Heidi Durrow: The Woman Whose Story Soars

It is with great pleasure that I review author Heidi Durrow’s 2010 award-winning novel The Girl Who Fell From the Sky as the first in my Reading My Way to 50 series. After hearing the author speak on  a panel at the 2011 AWP Conference in DC last week, I was thrilled to see that she would grace our hometown bookstore just seven days later. The verb grace is one that I choose purposefully to describe Heidi Durrow, the person: articulate, smart, elegant, and engaging. And, she’s sassy, too.  I would use all of these same adjectives to describe her book.

Heidi’s forty-five minute reading spanned both the depth and breadth of her experience bringing the book into being over the past twelve years. For Heidi, the book represents a labor of personal evolution and intentional social commentary. She won The Bellwether Prize for Fiction honoring literature for social change, a boon that brought her work into the publishing arena. For her audience, it offers thought-provoking content, shining characterization, and pure reading enjoyment.

The book’s  popularity is wide, so I will skip a synopsis that may be read in a hundred other places.  The story is told by a series of narrators, each of whom is impacted by a singular tragic event. Each of the perspectives questions the why behind the event and offers a piece of the puzzle that leads the protagonist, Rachel, to her eventual self-discovery.

Many reviewers of this book write about race and culture, identity and family as note-worthy  themes brought forth in this story. What this review will highlight is the way the author structures the five year span of time and trans-regional setting in the novel. Imagine holding the end of a pencil in your left hand, with a rubber band wrapped halfway around the erasure tip. Now pull the other end of the band with your right thumb and index finger. The pencil represents Rachel’s fixed point of view from her new home in Portland, Oregon. She tells her story in a first person present tense narration.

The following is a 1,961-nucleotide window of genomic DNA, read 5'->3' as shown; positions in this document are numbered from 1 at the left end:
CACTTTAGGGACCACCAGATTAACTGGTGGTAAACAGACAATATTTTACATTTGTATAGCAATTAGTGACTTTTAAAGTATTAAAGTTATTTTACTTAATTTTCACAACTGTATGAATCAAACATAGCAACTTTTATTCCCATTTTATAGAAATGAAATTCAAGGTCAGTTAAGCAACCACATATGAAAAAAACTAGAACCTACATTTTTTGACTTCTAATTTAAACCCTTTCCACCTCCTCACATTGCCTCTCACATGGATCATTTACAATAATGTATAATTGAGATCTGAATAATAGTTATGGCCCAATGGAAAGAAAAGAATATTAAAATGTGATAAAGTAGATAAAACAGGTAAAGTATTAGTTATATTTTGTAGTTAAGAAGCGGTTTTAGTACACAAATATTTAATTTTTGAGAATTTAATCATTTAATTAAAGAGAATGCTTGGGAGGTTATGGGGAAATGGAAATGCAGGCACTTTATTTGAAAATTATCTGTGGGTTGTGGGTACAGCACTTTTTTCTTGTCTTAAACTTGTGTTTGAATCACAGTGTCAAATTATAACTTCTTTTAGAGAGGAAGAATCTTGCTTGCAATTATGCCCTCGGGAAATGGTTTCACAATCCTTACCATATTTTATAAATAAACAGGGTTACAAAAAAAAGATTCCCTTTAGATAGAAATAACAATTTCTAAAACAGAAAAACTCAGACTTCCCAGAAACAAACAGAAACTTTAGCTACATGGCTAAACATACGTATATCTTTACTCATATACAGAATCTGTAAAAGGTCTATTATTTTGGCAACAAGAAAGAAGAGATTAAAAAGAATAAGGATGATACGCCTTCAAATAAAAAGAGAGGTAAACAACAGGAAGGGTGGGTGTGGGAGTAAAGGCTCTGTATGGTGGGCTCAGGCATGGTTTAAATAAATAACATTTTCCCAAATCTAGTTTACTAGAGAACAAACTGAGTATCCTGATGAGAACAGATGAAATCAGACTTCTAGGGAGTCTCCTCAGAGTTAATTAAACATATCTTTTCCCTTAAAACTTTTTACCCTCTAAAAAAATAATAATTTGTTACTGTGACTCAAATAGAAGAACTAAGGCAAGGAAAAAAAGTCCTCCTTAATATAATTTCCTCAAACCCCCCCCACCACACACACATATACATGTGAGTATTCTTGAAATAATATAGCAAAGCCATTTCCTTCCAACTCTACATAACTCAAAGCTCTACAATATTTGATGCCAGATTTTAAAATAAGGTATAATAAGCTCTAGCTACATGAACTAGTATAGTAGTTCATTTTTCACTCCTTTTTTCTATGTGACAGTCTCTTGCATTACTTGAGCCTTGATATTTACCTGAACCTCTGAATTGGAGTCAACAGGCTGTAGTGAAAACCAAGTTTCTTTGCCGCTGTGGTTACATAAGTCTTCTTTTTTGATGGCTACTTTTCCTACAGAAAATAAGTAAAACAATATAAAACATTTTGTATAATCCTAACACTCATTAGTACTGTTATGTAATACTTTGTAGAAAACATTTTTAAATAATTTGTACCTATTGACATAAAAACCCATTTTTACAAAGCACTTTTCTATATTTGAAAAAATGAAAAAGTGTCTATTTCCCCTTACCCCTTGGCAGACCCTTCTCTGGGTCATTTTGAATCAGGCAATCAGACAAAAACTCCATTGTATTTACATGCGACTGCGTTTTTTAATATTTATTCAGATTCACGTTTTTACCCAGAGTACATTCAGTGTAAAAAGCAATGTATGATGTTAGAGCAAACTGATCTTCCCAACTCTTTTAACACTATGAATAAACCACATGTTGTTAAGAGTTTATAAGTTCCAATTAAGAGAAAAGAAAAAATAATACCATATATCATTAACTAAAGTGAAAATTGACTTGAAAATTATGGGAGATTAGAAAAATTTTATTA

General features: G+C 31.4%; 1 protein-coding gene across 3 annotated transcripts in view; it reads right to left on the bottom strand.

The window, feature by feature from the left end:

Each chapter featuring a different narrator–a courageous eye-witness, a kind neighbor, an errant father, and a dead mother through her personal journal–is told from Chicago, in a third person, past tense point of view. With each chapter, the story stretches out into the wider view and away from Rachel’s limited frame of reference. Yet, the wider story revolves around her well-being. This technique allows readers to claim a firm alliance with Rachel’s coming-of-age evolution (we never once let go of the pencil) while gathering compelling information that ensures the innate goodness in humanity. In essence, we know more than Rachel, before Rachel knows it.

Each time we release back into Rachel’s forward-moving present, which becomes increasingly heart-wrenching, we view her passage with a greater sense of hope.

Now imagine this, as the novel progresses, the length of the stretch decreases each time it is pulled, until, in the book’s somewhat predictable but not unwelcome conclusion, the perspectives are united. Some of the threads are left unraveled, but I admire that in a book. I appreciate a writer’s faith in the reader to reach in to her own imagination and make decisions about what could happen next.

Will there be a sequel?  Heidi says, maybe. I could go either way. But, what I can say for sure is that I would read any forthcoming book from a debut novelist who writes with such confidence and conviction on a topic we would all benefit from re-visiting.

Click below to see a video of Heidi’s real grandmother.


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